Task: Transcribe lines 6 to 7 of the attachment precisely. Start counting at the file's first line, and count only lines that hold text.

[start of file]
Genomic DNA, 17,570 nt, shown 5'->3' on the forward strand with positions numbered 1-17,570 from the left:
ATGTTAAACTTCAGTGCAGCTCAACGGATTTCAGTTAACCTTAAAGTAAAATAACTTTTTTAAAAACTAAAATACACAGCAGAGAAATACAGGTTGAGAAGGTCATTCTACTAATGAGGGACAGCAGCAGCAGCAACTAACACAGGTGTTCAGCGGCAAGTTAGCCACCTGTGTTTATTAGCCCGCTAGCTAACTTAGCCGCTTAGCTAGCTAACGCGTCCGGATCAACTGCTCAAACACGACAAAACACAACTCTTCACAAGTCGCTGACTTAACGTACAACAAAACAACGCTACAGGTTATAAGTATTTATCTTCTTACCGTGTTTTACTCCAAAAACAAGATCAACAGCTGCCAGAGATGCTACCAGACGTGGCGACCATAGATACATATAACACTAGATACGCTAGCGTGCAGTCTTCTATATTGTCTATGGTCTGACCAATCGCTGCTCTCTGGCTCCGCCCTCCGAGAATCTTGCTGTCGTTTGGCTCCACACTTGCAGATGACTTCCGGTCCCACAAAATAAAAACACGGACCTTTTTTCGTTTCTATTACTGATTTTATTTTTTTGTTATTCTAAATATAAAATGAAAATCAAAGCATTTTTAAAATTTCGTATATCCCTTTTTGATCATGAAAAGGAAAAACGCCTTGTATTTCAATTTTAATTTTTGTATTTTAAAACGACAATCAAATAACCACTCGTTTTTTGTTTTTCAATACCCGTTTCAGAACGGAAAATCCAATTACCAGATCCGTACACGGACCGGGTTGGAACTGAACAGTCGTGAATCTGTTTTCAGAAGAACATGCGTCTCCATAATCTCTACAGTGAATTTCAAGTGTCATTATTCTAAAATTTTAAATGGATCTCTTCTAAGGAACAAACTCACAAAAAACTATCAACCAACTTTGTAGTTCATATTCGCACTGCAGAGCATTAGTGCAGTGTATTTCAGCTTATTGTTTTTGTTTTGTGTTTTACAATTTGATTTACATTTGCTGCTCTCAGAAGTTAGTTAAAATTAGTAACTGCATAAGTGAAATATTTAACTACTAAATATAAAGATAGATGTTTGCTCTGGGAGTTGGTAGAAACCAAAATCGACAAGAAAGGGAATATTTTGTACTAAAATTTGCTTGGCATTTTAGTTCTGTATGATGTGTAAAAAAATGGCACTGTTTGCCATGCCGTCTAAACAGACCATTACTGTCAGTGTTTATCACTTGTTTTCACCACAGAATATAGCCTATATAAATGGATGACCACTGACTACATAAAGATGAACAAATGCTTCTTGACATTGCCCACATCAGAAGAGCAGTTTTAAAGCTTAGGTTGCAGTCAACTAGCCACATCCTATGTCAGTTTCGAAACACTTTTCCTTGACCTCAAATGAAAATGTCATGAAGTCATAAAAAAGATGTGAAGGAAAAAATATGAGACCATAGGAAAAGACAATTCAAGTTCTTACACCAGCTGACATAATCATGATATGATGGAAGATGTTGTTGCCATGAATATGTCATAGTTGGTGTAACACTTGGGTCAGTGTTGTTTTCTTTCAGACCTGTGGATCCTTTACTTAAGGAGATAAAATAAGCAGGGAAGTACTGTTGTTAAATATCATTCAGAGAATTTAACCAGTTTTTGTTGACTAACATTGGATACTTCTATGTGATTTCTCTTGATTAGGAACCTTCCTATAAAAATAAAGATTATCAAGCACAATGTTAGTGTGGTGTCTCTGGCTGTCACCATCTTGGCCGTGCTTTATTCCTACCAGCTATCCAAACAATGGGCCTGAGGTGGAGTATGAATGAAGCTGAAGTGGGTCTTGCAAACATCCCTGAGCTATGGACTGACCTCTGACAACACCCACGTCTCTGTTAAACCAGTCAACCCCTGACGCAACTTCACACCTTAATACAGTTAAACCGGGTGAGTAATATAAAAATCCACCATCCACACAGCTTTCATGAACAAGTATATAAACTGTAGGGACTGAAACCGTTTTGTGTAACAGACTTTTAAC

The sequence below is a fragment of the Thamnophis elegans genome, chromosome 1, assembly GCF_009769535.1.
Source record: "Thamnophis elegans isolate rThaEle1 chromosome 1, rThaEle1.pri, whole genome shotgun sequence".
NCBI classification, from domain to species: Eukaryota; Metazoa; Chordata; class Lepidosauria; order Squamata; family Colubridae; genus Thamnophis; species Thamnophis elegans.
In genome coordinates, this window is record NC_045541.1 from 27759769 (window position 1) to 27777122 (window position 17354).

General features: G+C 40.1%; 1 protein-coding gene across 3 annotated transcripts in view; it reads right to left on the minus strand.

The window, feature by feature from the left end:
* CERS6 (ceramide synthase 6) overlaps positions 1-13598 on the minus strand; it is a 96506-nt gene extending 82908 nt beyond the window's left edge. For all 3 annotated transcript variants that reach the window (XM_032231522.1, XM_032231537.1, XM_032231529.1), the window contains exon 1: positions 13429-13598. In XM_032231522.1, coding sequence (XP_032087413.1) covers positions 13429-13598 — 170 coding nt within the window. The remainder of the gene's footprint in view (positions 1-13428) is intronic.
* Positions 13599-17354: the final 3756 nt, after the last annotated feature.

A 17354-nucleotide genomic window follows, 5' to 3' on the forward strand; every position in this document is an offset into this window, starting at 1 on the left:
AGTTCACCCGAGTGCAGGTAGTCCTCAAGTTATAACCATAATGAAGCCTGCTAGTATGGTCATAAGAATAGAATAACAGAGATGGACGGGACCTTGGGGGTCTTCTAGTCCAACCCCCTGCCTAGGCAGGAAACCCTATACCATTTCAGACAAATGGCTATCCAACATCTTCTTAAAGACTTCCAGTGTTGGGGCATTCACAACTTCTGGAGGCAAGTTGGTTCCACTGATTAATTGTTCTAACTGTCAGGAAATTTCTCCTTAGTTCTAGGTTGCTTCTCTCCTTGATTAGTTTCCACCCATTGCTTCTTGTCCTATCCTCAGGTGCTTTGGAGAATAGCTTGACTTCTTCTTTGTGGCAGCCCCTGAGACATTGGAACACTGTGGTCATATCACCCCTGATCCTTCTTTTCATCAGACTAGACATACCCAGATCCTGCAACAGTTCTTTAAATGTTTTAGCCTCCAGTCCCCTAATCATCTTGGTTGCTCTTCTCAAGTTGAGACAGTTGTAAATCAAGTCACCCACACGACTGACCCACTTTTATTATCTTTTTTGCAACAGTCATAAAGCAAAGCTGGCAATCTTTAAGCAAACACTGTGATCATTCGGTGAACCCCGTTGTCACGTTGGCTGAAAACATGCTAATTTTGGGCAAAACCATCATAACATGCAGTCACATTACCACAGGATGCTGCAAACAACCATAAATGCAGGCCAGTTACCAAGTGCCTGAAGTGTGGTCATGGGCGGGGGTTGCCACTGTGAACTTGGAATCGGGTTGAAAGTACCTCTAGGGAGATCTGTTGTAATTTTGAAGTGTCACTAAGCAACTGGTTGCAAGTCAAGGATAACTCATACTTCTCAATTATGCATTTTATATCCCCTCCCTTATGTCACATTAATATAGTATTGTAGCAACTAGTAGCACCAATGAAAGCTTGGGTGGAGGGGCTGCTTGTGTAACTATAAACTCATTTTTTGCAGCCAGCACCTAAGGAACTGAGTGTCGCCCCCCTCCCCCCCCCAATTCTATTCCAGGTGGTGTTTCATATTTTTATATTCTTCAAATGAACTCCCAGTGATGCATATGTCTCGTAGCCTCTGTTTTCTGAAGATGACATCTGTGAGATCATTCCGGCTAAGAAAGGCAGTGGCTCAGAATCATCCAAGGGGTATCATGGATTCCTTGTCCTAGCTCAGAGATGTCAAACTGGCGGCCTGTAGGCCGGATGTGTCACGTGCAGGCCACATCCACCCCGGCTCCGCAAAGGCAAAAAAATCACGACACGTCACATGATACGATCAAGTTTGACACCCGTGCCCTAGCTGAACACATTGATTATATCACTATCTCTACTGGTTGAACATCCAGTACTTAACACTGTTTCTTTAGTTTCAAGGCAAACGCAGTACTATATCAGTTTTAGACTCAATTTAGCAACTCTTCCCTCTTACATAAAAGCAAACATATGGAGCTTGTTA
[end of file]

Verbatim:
In genome coordinates, this window is record NC_045541.1 from 27759769 (window position 1) to 27777122 (window position 17354).

General features: G+C 40.1%; 1 protein-coding gene across 3 annotated transcripts in view; it reads right to left on the minus strand.